Saturday
Feb112012

GOP Address: Virginia Gov. Looks Ahead to Obama's Budget Reveal

Melina Mara/The Washington Post(WASHINGTON) -- In this week's Republican address, Virginia Gov. Bob McDonnell touts the various achievements of GOP leadership on the heels of President Obama's 2013 budget announcement.

But first, McDonnell finds fault with Senate Dems, who he points out have not passed a budget in "over 1000 days."

"This is an astounding failure of leadership and management of the nation’s finances," McDonnell says.

On Monday, the president will unveil his budget in person in a speech Monday at Northern Virginia Community College.  The White House said Friday that this budget projects a deficit of $1.3 trillion for 2012. Under the administration’s tax and spending proposals, the deficit would fall to $901 billion next year.

The budget largely echoes the domestic proposals that the president has been pushing for the last year, including spending for job creation and tax increases for the wealthy.

But Gov. McDonnell says Americans can expect to see things worsen with President Obama's proposals.

"We can expect the President’s budget to make private sector job creation tougher because it will raise taxes and continue policies like Obamacare that are making it harder for small businesses to hire -- at a time when millions of Americans remain out of work," McDonnell says.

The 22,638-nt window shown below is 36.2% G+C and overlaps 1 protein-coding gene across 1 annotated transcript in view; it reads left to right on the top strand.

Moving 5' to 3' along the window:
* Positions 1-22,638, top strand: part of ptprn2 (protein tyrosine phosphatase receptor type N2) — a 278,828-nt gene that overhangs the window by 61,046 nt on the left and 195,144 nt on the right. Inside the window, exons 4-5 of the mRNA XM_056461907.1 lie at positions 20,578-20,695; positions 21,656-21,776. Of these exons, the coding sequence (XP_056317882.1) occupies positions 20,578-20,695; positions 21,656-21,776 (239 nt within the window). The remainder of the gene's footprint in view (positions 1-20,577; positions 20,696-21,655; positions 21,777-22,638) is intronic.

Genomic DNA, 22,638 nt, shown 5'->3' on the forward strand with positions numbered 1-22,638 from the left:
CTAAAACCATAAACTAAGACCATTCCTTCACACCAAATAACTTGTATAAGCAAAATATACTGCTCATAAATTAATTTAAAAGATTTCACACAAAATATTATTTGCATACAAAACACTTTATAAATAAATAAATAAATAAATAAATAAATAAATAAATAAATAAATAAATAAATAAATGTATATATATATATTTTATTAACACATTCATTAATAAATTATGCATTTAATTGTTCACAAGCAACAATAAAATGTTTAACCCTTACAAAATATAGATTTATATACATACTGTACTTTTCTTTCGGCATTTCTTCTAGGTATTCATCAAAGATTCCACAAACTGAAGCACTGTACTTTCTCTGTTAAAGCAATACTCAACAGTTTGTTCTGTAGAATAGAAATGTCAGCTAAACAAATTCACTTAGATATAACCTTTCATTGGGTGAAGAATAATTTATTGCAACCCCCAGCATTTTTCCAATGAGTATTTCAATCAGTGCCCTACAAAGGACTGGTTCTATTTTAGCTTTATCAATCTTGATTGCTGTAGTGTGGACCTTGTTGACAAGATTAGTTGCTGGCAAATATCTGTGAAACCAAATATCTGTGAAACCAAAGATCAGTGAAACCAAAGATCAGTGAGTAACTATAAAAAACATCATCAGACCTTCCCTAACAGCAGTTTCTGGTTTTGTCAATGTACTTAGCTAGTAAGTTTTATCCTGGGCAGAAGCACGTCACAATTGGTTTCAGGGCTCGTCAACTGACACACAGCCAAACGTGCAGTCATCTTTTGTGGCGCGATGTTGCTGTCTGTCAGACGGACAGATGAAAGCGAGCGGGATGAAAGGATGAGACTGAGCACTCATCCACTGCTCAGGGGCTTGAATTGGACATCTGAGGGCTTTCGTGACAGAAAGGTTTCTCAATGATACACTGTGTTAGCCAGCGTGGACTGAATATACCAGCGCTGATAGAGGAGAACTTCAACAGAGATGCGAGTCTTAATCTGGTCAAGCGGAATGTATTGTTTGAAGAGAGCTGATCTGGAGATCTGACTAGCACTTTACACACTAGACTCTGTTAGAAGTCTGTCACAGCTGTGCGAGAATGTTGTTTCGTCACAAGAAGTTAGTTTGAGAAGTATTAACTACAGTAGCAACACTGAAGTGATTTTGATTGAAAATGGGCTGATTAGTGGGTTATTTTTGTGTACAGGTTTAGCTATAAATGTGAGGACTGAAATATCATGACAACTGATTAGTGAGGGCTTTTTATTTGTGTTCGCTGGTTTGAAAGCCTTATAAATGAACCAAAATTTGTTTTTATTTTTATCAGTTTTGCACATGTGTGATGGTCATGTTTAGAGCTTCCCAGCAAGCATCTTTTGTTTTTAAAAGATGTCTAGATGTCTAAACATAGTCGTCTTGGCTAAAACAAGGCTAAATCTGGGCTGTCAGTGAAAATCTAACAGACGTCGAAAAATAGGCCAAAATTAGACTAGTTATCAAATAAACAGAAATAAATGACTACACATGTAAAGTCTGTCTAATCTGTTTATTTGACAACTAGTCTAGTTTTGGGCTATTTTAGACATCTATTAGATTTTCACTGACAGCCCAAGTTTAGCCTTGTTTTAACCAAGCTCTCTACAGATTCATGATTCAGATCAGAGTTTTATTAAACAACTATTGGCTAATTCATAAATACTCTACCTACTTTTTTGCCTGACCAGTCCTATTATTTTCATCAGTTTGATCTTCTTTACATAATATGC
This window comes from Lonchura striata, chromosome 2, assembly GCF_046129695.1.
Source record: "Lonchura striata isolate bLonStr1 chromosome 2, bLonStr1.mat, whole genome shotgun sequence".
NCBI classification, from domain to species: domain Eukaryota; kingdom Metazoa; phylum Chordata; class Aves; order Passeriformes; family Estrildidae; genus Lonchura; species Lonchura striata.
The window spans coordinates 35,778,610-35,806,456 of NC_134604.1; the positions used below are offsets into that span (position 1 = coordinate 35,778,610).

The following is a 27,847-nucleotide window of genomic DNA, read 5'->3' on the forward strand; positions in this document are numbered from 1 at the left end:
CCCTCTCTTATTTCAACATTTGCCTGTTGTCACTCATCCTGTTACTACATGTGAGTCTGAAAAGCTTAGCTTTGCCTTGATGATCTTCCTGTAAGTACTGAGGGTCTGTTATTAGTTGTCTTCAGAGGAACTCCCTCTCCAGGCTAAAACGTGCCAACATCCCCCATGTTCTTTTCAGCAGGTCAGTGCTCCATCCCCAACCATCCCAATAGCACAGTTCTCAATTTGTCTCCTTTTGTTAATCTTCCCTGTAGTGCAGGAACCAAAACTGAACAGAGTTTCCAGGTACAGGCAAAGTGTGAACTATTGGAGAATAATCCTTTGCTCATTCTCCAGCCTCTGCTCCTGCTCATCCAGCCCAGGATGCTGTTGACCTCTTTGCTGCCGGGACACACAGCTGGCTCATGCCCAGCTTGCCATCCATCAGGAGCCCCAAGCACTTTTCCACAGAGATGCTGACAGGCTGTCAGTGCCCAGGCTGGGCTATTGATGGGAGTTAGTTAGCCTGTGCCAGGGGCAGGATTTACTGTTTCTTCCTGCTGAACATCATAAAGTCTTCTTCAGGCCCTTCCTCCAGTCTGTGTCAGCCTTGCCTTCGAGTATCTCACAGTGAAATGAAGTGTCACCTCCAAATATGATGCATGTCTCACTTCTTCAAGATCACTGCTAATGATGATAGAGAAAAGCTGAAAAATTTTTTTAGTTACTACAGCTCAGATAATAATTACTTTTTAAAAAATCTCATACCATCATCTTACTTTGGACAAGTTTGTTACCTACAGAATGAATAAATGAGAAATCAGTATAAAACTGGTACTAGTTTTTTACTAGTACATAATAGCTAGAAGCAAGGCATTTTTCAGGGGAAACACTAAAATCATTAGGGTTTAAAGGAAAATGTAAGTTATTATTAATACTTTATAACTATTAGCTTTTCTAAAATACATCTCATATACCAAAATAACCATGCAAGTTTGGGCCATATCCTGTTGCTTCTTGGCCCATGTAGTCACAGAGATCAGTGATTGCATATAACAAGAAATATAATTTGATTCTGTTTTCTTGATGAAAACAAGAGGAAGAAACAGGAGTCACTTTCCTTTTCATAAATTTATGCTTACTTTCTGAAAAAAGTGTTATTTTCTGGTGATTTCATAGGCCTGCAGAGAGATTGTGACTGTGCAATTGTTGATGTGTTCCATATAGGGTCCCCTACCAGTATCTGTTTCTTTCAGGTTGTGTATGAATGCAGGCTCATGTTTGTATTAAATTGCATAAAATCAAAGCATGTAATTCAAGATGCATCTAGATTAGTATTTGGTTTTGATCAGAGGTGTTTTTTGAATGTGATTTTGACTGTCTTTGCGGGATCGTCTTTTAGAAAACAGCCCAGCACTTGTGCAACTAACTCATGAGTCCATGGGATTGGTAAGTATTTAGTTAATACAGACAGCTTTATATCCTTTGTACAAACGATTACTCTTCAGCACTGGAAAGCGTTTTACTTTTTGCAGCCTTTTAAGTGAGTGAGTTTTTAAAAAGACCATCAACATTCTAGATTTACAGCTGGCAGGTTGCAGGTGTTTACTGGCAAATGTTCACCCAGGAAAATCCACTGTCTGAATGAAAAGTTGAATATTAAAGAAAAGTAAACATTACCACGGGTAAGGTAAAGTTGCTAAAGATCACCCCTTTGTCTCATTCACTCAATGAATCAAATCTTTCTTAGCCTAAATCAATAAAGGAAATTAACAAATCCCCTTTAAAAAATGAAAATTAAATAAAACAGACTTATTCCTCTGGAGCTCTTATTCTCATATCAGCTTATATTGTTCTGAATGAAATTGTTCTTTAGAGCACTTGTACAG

He later adds, "Now we can expect the President’s budget to again fail to address the $15 trillion, and growing, national debt -- in fact, it will probably make it worse. With no boldness or leadership or setting priorities, the Obama approach is simply more debt, more taxes, and more blaming others."

After predicting the president's delivery of a "bloated budget that doubles down on the failed policies of the past," McDonnell highlights the "$65 billion in deficits" closed by Republican governors in recent years.

"While Washington D.C. borrows at a staggering $3.5 billion a day just to keep the lights on, Republican governors have closed $65 billion in deficits the past two fiscal years alone," he says.  "Here in Virginia, we closed $6 billion in budget shortfalls without raising taxes and produced nearly $1 billion in surpluses the past two years, by putting new money into transportation and colleges and universities. In Nebraska, Governor Dave Heineman proposed $326 million in tax cuts. In New Jersey, Governor Chris Christie is pushing to cut the state income tax by 10 percent."

"And Republican governors in Florida, Georgia, Iowa, New Mexico and South Carolina are all working to reform their tax systems to make their states more competitive," he adds.

Finally, Gov. McDonnell talks about what Republicans believe the role of government should be in economic recovery.

"At every level, governments should pass budgets on time that fund core functions like education, transportation and public safety well, and don't waste precious taxpayer dollars.  And, at every level, governments should enact policies that ensure our private sector job creators, small business owners, and entrepreneurs can compete again the world, create jobs and innovate," McDonnell says closing out the address.